Understanding Naturopathy

Although naturopathy is prevention oriented, older people, who already have a variety of afflictions, can benefit from this alternative health approach. It can alleviate and in many cases reverse ailments that seem to accompany aging. It is not, however, a complete substitute for conventional medical care.

This is how the The National Center for Complementary and Alternative Medicine (NCCAM) describes this approach to health: A central belief is that nature has a healing power. Another belief is that living organisms (including the human body) have the power to maintain (or return to) a state of balance and health, and to heal themselves. Practitioners prefer to use treatment approaches that they consider to be the most natural and least invasive, instead of using drugs and more invasive procedures.

The practice of naturopathy is based on six key principles:

  1. Promote the healing power of nature.
  2. First do no harm. Practitioners choose therapies with the intent to keep harmful side effects to a minimum and not suppress symptoms.
  3. Treat the whole person. Practitioners believe a person's health is affected by many factors, such as physical, mental, emotional, genetic, environmental, and social ones. Practitioners consider all these factors when choosing therapies and tailor treatment to each patient.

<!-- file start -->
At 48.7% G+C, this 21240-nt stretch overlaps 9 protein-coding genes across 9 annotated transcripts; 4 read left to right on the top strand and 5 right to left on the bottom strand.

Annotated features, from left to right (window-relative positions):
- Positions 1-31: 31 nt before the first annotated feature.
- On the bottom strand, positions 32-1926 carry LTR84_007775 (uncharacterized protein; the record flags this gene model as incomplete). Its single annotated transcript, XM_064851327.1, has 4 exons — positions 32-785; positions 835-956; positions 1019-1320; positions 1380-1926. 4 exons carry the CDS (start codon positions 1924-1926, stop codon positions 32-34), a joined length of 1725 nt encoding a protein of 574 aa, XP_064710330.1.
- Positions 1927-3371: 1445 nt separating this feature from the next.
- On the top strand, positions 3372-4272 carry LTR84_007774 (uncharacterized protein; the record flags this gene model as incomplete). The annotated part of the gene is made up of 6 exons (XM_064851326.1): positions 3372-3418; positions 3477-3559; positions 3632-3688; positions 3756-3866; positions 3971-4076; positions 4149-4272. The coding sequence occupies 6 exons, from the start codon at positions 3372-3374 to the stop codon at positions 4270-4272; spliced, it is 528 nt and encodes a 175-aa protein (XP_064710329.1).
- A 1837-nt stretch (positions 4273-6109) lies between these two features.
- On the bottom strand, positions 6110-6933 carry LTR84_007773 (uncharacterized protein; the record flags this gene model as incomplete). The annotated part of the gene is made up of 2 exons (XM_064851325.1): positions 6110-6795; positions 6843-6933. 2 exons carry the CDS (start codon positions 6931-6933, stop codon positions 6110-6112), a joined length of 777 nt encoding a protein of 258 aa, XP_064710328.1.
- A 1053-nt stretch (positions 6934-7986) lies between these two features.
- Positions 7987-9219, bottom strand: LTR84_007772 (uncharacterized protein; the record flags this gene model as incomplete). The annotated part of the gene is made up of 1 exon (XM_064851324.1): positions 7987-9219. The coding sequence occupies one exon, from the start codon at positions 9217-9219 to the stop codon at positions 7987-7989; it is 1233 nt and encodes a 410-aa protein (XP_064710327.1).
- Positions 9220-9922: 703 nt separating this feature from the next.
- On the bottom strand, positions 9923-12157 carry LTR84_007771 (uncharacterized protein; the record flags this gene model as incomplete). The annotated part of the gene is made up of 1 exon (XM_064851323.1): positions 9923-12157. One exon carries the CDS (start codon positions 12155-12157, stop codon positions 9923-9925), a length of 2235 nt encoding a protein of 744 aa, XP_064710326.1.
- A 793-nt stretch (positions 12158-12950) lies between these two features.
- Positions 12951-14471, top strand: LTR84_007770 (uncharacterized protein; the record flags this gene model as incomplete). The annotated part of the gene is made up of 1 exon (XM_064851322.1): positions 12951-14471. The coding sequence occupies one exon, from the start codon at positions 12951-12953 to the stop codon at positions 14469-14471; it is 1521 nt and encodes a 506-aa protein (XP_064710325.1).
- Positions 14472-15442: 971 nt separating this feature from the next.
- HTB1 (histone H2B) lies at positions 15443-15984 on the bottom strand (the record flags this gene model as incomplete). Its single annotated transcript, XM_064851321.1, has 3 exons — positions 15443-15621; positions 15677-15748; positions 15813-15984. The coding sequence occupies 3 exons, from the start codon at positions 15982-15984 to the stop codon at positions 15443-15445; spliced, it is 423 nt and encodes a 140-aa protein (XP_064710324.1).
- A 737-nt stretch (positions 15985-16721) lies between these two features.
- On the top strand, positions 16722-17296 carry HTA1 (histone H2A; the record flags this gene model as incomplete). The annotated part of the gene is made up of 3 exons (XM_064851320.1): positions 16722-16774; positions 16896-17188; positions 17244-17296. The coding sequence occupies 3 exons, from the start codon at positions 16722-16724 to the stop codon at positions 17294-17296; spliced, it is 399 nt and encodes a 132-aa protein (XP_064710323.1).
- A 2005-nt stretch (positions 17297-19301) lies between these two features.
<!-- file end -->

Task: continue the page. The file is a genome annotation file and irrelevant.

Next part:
4. Treat the cause. Practitioners seek to identify and treat the causes of a disease or condition, rather than its symptoms. They believe that symptoms are signs that the body is trying to fight disease, adapt to it, or recover from it.
  5. Prevention is the best cure. Practitioners teach ways of living that they consider most healthy and most likely to prevent illness.
  6. The physician is a teacher. Practitioners consider it important to educate their patients in taking responsibility for their own health.

Treatments may include the following:

  • Dietary changes (for example, eating more whole and unprocessed foods)
  • Vitamins, minerals, and other dietary supplementsHerbal medicine
  • Counseling and education on lifestyle changes
  • Hydrotherapy (for example, applying hot water, then cold water)
  • Manual and body-based therapies such as manipulation and mobilization
  • Exercise therapy
  • Mind-body therapies such as yoga and meditation

The number of physicians and practitioners in the United States is growing. Older people should consider this approach as an addition or alternative to conventional medicine. It may well reduce or eliminate the need for many prescription drugs which, taken long term, can be addictive, harmful or ineffective. Taking responsibility for our own health means giving our bodies natural nutrients and natural remedies rather than chemicals and invasive procedures.

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